Tortured and imprisoned at the time of the Communist persecution, his testimony moved Pope Francis to tears during the apostolic visit to Tirana in 2014.
More than 80 years old, Cardinal Simoni will be a non-elector in case of a Conclave.
On announcing his name yesterday, Sunday, October 9, the Pope specified that he chose “a priest who rendered a clear Christian testimony.”
During Vespers in the Cathedral of Saint Paul in Tirana on November 21, 2014, in the presence of Pope Francis, Father Simoni — who will celebrate his 88th birthday on October 18 — recounted his arrest in 1963, after eight years of priesthood. Beaten and tortured because he proclaimed Christ, he spent years in prison and in forced labour until the collapse of the regime in 1990. Becoming the Spiritual Father of numerous prisoners, he celebrated Mass in Latin by heart, distributed Communion and heard confessions secretly. He wrote on the wall of his cell: “Jesus is my life.”
“Today we have touched martyrs,” said Pope Francis after his testimony and that of a woman religious: “With this simplicity, they suffered very much physically, psychically, with the anguish of uncertainty, not knowing if they would be shot or not, and they lived with this anguish. The Lord consoled them. (…) He consoles in the depth of the heart and by His strength.”
Pope Francis saw this elderly priest again during a General Audience last April: he then kissed his hands in sign of respect.
Here is what his biographer shared with Zenit.
ZENIT: Mimmo Muolo, last year you published — in Italian — a biography of the Albanian Franciscan priest that Pope Francis has just chosen to be a cardinal (“Father Ernest Simoni. From Forced Labour to the Meeting with the Pope,” Pauline Publications 2016): How did the idea come about of this book on Father Ernest Simoni?
Muolo: Paoline Libri publishing house asked me for the book, after my article on the Pope’s visit to Albania, in the course of which Father Ernest’s testimony of his experience made Pope Francis weep.
ZENIT: How did you do it?
Muolo: I met Father Ernest in Florence, where he goes often to visit Albanian faithful of the diaspora, and I stayed two days with him. He recounted his life to me <and> I wrote. That was a great grace for me!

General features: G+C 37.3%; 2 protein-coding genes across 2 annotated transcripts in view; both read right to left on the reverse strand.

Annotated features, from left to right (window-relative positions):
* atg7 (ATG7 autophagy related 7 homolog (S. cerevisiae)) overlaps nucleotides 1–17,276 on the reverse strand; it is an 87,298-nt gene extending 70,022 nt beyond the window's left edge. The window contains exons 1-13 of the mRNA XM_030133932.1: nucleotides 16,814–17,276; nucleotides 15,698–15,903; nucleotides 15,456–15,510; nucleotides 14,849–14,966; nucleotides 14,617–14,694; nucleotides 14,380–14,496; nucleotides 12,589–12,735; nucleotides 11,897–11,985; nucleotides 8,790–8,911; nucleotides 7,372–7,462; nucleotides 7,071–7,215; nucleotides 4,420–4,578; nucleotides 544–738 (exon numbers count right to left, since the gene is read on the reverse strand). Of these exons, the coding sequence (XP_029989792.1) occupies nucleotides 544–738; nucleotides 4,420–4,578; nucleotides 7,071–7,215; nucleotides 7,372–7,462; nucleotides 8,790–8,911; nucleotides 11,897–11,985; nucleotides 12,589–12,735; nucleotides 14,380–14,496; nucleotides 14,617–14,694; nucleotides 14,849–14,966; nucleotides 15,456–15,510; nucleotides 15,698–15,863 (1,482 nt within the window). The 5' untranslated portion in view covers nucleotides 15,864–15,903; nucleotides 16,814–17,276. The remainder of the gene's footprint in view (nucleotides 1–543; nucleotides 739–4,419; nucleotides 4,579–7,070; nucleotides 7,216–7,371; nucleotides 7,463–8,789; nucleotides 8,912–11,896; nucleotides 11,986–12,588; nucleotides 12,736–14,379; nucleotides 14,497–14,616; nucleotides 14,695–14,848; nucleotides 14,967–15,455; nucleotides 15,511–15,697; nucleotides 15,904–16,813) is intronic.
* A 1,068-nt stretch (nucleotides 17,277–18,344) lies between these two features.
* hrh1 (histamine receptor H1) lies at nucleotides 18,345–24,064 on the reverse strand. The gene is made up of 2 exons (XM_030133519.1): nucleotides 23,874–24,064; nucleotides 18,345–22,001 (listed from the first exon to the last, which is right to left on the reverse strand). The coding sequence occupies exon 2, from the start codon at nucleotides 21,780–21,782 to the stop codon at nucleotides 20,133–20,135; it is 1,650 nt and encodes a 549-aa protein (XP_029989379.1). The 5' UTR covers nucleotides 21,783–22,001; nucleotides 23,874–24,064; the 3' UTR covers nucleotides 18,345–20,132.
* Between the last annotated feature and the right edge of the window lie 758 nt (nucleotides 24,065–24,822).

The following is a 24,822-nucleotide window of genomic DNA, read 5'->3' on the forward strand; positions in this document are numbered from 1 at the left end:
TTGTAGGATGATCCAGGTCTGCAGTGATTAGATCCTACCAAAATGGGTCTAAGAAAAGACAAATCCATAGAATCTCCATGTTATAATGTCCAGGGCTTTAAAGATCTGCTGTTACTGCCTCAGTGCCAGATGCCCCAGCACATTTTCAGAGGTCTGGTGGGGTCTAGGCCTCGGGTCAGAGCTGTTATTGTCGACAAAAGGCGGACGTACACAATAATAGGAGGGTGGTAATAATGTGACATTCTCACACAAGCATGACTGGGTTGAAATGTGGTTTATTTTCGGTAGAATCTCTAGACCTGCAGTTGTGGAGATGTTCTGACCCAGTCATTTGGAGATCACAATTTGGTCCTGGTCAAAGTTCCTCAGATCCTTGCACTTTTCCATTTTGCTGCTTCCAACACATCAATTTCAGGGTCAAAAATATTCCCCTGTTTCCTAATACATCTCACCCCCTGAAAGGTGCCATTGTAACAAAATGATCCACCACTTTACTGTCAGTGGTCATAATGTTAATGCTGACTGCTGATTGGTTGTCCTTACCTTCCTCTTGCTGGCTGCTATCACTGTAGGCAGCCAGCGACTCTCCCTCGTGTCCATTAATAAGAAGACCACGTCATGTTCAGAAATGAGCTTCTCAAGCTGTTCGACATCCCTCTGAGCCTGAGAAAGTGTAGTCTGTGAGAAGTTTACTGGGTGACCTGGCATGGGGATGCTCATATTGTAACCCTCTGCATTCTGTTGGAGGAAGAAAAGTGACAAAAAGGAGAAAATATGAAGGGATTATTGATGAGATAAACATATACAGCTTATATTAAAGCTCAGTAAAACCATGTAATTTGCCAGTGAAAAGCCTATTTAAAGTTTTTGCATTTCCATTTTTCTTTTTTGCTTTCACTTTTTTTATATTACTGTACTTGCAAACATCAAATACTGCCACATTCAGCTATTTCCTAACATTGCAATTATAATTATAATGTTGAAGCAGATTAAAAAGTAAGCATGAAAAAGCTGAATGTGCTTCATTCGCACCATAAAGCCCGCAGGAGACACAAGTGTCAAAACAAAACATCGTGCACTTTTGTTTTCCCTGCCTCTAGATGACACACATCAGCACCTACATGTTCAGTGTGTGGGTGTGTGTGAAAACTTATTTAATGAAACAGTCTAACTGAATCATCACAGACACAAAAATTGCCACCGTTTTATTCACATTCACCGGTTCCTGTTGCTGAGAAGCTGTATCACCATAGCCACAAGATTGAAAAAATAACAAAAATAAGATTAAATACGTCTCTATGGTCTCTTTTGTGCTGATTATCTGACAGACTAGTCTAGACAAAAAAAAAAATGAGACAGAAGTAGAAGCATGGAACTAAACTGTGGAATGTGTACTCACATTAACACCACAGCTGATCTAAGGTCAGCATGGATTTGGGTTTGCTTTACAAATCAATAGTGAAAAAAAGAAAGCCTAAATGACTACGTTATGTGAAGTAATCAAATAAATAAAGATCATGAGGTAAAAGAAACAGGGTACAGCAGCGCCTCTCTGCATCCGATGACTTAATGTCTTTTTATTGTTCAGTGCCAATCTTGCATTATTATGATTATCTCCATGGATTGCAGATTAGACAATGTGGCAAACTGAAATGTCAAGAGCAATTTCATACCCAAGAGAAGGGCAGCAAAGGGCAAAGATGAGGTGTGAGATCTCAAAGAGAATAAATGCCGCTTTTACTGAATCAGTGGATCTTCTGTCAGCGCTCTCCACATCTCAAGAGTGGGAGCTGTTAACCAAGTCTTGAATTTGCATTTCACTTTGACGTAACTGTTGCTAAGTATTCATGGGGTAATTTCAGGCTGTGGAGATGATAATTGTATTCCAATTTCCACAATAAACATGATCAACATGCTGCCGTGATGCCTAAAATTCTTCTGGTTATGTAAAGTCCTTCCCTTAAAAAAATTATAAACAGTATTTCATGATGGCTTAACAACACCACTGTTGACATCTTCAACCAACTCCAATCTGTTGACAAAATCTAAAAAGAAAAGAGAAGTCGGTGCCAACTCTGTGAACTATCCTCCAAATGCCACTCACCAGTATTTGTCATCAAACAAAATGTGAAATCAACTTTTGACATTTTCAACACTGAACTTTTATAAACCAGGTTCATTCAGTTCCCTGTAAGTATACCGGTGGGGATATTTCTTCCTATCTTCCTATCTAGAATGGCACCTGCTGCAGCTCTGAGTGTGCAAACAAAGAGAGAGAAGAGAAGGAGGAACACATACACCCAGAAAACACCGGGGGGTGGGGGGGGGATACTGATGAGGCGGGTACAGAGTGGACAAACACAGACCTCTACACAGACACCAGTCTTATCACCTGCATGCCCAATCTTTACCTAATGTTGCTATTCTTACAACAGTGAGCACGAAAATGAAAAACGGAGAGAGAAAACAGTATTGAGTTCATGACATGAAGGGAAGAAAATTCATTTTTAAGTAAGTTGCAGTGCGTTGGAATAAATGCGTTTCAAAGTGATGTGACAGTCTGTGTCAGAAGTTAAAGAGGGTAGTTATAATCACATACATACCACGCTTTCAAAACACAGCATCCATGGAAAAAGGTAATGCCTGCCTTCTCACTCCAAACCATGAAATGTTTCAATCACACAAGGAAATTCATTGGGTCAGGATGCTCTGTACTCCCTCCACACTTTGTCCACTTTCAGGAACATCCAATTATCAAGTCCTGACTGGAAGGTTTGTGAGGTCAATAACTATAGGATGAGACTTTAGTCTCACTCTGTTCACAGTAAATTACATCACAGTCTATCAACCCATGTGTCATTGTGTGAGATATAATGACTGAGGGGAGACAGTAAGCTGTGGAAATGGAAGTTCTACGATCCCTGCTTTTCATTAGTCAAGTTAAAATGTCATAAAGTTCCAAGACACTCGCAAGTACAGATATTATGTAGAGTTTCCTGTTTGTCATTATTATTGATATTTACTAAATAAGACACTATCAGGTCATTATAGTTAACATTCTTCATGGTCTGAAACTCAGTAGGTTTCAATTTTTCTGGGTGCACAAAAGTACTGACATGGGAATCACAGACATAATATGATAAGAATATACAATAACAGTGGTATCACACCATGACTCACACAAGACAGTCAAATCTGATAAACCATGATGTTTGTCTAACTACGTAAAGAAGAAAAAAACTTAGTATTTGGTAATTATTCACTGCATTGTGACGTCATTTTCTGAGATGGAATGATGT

ZENIT: What are the principal stages of his unbelievable life?
Muolo: First of all he had his vocation, in his childhood, when he “played” at celebrating Mass, then his Ordination among a thousand dangers and his first priestly ministry. Then his arrest, and his death sentence commuted to 25 years of forced labour. In the end, he served 28, first in a quarry then in the mines, and finally in the sewers of Scutari – a “martyr” according to the term used by Pope Francis.
ZENIT: Is he a model for the Jubilee of Mercy?
Muolo: Certainly. He is a model of mercy because he always forgave his persecutors.
ZENIT: What can Father Simoni’s role be as Cardinal?
Muolo: Father Simoni is a living witness of fidelity to Christ in all the situations of life, including the most extreme. And as Cardinal, he will also remind us that there is nothing more important than Jesus.
ZENIT: What are your wishes for this hero of the faith so justly named Cardinal?
Muolo: I hope he will continue to spend himself without stopping to proclaim the Gospel until the last moment of this earthly life. It is what he does at present, at 88, with different health concerns.
ZENIT: What question would you like to ask him?
Muolo: I would like to ask him if he ever imagined that one day he would become Cardinal. But I know his reply: “I am a poor priest and my only richness is Christ.” It’s what he has always said to me. And he will say it again now.
[Translation by ZENIT]